After devoting the last three weeks to my all-time favourite pursuit – listening to myself talk about things I find interesting – it’s time to get back to something real, interesting and relevant to normal life. And what better than the darker side of human nature to get us started?
Welcome to the Month of Blood – four weeks investigating the lurking beast within us all, kicking off today with good old fashioned Violence, and finishing up with the single most controversial thing I will ever write on this website (stay tuned).
Some will be looking at that title and thinking that this is going to be a pretty short post. The ethics of violence? Surely that starts and finishes with ‘don’t’, right? Ethics may well be a far more complex topic than we usually give it credit for, full of shades of grey and philosophical musing, but surely everyone can get behind that idea that violence is a bad thing? Physical assault, stabbings, shootings, accidents, emotional and verbal abuse, domestic violence – whatever package it comes in violence is defined by the suffering it causes, and as (nearly) everyone agrees, suffering sucks. It is, by definition, something we aim to avoid.
So case closed then? A nice short article with everyone going home early? Not if I have anything to do with it!
If violence were that simple then none of us would participate in it – violence causes suffering, suffering is bad, therefore we should avoid violence at all costs. Why on earth would you every punch someone given the extremely likely chance that you will end up getting hit as well – a thoroughly unpleasant experience? Why would you ever be a soldier or fight in a war, depriving yourself of nearly every good thing in the world and risking your life daily? And even if there was somehow zero risk of you being hurt yourself, why would you ever act violently to another person when basic empathy should make you regret the suffering you cause and could so easily stop?
Looking at it like this violence, all violence, seems senseless. A horrible waste of time, potential and energy with no winners – just pain, destruction and waste. Why must we always hurt one another? Why can’t we look past the stupid, tiny differences that blind us and see ourselves as fellow members of the human race? Can’t we all just get along?
It’s a powerful idea, born of the distress that this view of violence naturally causes. But what this angle fails to grasp, and what always stops it from ever ending violence, is that violence is rarely pointless. Violence is, in fact, rarely about violence at all.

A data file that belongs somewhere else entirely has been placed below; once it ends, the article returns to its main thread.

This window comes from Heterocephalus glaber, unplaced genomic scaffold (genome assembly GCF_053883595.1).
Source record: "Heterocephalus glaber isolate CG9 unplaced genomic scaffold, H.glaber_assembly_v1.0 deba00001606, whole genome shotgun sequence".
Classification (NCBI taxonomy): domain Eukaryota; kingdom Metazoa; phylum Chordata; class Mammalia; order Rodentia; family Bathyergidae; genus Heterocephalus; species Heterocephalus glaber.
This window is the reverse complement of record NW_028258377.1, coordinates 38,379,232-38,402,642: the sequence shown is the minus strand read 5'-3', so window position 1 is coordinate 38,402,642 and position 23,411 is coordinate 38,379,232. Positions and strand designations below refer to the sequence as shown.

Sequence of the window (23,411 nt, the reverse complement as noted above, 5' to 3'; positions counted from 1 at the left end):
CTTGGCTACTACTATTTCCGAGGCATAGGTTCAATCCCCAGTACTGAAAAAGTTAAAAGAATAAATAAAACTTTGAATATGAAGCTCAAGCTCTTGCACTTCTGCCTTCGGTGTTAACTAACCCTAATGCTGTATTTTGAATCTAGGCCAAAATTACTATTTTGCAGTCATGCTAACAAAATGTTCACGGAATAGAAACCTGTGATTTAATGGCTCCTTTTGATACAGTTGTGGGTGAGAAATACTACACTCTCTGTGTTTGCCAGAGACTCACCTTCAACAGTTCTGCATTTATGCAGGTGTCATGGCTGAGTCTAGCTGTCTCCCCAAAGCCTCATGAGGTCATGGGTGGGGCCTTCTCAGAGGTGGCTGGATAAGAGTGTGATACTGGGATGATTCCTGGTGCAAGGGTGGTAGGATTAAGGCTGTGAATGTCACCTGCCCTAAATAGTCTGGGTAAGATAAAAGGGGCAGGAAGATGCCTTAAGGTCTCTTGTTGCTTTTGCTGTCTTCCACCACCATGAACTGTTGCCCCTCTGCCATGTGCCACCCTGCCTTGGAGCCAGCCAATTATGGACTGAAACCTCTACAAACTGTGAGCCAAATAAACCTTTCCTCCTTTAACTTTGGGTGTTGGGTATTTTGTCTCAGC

Violence is about power.
That may not seem like much of a distinction to make (sort of like saying that greedy people actually value buying stuff rather than making money) but it’s important to remember that power is not a big bad thing in-and-of-itself – power is just about being able to control your circumstances in life. And in that sense everyone has a degree of power, and nearly everyone would quite like some more.
Want to buy something at the shops? You need power (in the form of money) to do that. Want a high paying job? You’ll need an education (information is power), money (purchasing power) to pay for that education, and the authority (knowledge again) to make that happen. Want to have a say in the future of your country? Want to defend your basic human rights? Want to hold someone accountable for their wrongs against you? These, and everything else you do to control your situation in life, requires a degree of power to achieve. And even in the unlikely event you achieved total control over your own life, looking at other people suffering in the world, wouldn’t you wasn’t to be able to do something to help them? That requires power too. And the unfortunate reality is that violence is a very, very effective way of getting that power.
Don’t want to do as I say? I’ll hit you. Still not complying? I’ll hit you again and KEEP hitting you until you do. Unless someone stops me, you will, without a single doubt, give in eventually.
Fortunately, in our enlightened civilisation power comes in a variety of forms that make violence unnecessary.